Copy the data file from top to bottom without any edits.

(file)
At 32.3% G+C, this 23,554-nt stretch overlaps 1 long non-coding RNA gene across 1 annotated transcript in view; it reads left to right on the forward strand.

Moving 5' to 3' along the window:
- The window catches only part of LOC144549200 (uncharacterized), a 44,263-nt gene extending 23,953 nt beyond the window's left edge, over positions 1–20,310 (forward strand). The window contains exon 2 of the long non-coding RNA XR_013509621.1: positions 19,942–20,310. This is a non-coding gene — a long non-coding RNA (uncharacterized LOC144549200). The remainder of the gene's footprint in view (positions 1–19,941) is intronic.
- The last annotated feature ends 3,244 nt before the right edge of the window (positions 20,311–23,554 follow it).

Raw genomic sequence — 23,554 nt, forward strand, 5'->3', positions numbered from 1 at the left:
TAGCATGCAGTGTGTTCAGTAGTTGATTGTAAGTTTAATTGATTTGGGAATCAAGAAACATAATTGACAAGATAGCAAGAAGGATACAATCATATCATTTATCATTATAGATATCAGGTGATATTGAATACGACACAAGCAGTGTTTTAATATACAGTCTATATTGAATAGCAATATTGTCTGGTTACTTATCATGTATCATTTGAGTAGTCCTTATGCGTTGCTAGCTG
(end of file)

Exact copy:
At 32.3% G+C, this 23,554-nt stretch overlaps 1 long non-coding RNA gene across 1 annotated transcript in view; it reads left to right on the forward strand.

Moving 5' to 3' along the window:
- The window catches only part of LOC144549200 (uncharacterized), a 44,263-nt gene extending 23,953 nt beyond the window's left edge, over positions 1–20,310 (forward strand). The window contains exon 2 of the long non-coding RNA XR_013509621.1: positions 19,942–20,310. This is a non-coding gene — a long non-coding RNA (uncharacterized LOC144549200). The remainder of the gene's footprint in view (positions 1–19,941) is intronic.
- The last annotated feature ends 3,244 nt before the right edge of the window (positions 20,311–23,554 follow it).

Raw genomic sequence — 23,554 nt, forward strand, 5'->3', positions numbered from 1 at the left:
TAGCATGCAGTGTGTTCAGTAGTTGATTGTAAGTTTAATTGATTTGGGAATCAAGAAACATAATTGACAAGATAGCAAGAAGGATACAATCATATCATTTATCATTATAGATATCAGGTGATATTGAATACGACACAAGCAGTGTTTTAATATACAGTCTATATTGAATAGCAATATTGTCTGGTTACTTATCATGTATCATTTGAGTAGTCCTTATGCGTTGCTAGCTG